Conservative Christians saw Trump as a necessary evil, a cutthroat businessman, and a “winner” who would do anything, for them, to win.
And he has. Big time.
From assigning conservative judges, to cutting taxes and supporting “pro-life” and other socially conservative policies, to recognising Jerusalem as the capital of Israel and demonising Iran, Trump has indeed done a lot to satisfy Christian libertarians.
He saw them as indispensable allies: without them he could not win; with them he would not fail.
And it all seemed to work rather well until recently, when his mismanagement of the pandemic and his mishandling of the protest movement against racism and police brutality backfired.
As word got out that Trump cowardly sought shelter in the White House bunker in fear of the unrest while calling for military deployment to cover up for his impotence and incompetence, public anger intensified.
In an attempt to appear like a strong and pious leader and appeal to his Christian base, Trump walked from the White House to nearby St John’s church, which was damaged during the protests.
Brandishing a copy of the Bible, he posed for photos in front of the church and cajoled administration officials to join him. This staged photo op seemed like a hypocritical act of using God’s name in vain.
The man who boasted, “no president has ever done what I have done for evangelicals, or religion itself”, was now calling for his Christian base to return the favour, to help him against, well, mainly fellow Christian Americans.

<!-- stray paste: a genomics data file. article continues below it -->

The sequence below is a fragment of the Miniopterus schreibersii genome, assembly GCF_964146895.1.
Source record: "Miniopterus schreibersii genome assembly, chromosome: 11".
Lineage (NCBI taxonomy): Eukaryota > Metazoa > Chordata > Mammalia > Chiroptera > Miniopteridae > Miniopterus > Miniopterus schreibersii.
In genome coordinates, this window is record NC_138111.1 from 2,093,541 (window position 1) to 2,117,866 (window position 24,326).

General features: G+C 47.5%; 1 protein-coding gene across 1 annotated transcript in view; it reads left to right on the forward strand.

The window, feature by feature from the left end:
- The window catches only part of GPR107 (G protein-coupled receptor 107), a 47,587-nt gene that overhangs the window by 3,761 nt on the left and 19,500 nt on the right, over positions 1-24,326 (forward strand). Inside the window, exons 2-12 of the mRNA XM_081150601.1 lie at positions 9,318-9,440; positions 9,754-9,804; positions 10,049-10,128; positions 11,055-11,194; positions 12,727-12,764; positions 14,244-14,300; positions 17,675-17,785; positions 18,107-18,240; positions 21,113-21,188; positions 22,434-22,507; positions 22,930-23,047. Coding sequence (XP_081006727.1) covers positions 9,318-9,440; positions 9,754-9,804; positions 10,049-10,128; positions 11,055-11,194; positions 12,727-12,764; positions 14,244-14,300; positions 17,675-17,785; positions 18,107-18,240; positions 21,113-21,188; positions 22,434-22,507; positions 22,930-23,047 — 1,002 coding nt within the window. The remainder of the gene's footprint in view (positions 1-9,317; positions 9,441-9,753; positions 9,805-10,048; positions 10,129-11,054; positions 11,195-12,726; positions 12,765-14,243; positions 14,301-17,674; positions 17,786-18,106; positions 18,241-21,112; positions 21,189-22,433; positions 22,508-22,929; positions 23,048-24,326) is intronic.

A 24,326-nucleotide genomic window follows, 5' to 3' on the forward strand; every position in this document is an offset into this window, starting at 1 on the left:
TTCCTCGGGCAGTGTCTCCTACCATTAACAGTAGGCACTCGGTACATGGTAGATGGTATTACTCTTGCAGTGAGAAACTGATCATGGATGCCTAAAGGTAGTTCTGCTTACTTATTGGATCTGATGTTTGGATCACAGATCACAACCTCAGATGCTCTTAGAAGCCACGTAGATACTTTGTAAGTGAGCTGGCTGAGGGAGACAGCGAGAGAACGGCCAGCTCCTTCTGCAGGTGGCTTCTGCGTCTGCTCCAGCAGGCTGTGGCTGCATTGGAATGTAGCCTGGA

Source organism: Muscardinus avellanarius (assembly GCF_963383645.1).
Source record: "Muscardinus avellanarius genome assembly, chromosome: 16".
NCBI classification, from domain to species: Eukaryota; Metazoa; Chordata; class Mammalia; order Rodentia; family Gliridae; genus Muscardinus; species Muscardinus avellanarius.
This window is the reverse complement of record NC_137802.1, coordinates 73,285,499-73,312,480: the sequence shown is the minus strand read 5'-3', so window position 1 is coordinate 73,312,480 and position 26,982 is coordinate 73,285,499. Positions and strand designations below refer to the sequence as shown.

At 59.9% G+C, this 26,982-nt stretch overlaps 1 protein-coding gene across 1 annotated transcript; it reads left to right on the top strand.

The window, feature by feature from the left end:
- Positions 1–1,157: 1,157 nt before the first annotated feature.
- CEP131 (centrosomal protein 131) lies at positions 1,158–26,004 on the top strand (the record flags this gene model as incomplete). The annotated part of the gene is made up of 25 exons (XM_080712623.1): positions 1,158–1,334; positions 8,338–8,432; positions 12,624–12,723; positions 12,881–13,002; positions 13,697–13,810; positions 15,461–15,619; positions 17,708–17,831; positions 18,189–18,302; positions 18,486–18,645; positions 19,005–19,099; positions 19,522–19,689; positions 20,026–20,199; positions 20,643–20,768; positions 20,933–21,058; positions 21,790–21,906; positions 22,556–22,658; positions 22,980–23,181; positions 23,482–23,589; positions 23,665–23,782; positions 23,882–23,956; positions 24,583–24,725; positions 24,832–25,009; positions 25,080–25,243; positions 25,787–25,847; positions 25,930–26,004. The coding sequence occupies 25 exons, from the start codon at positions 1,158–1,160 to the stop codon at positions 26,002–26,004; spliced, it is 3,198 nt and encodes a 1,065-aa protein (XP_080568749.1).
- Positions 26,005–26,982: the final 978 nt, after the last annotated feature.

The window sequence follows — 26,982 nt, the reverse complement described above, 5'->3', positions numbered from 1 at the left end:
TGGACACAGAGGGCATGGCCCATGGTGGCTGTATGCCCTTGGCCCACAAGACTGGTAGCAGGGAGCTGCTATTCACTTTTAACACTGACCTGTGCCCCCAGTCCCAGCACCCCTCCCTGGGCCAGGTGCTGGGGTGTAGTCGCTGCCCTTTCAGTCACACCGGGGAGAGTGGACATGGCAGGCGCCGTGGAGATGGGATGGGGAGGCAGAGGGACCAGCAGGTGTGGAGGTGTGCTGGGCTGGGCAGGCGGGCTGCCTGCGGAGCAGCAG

The answer came swift, clear and surprisingly damning from one of the most popular conservative evangelical leaders in the country.
Media mogul and televangelist Pat Robertson scolded Trump for responding harshly and punitively by threatening to deploy the military, instead of responding with compassion to the plight of the protesters. “You just don’t do that, Mr President. It isn’t cool,” he said.
The church stunt clearly backfired.
Trump, who has been gripped by anxiety about losing conservative evangelical voters, is now bleeding more support with his desperate attempts to save his presidency.
The first signs that his solid base has started to crack appeared in December, when a damning editorial in the influential evangelical magazine, Christianity Today, called for his removal from office.
By May, his approval ratings among white evangelicals had declined from 77 in March to 62 percent. An even greater decline of 27 points was registered among white Catholics.
That is more than the decline in the general population.
Clearly, as the country’s mood changes, so does the mood of the evangelicals, whose support for Trump has been guided by the Machiavellian, and arguably “unchristian”, principle: the ends justify the means.
But in recent months, Evangelicals and conservative Christians in general may increasingly see the unpopular Trump as a meaningless mean; even a liability that may cost them some loss among their own followers.
In that case, and short of a total turnaround of the economy, Trump will need more than one or two rules to win. He will need divine intervention.
But in the memorable words of former Senate Majority leader George Mitchell, “Although he’s regularly asked to do so, God does not take sides in American politics.”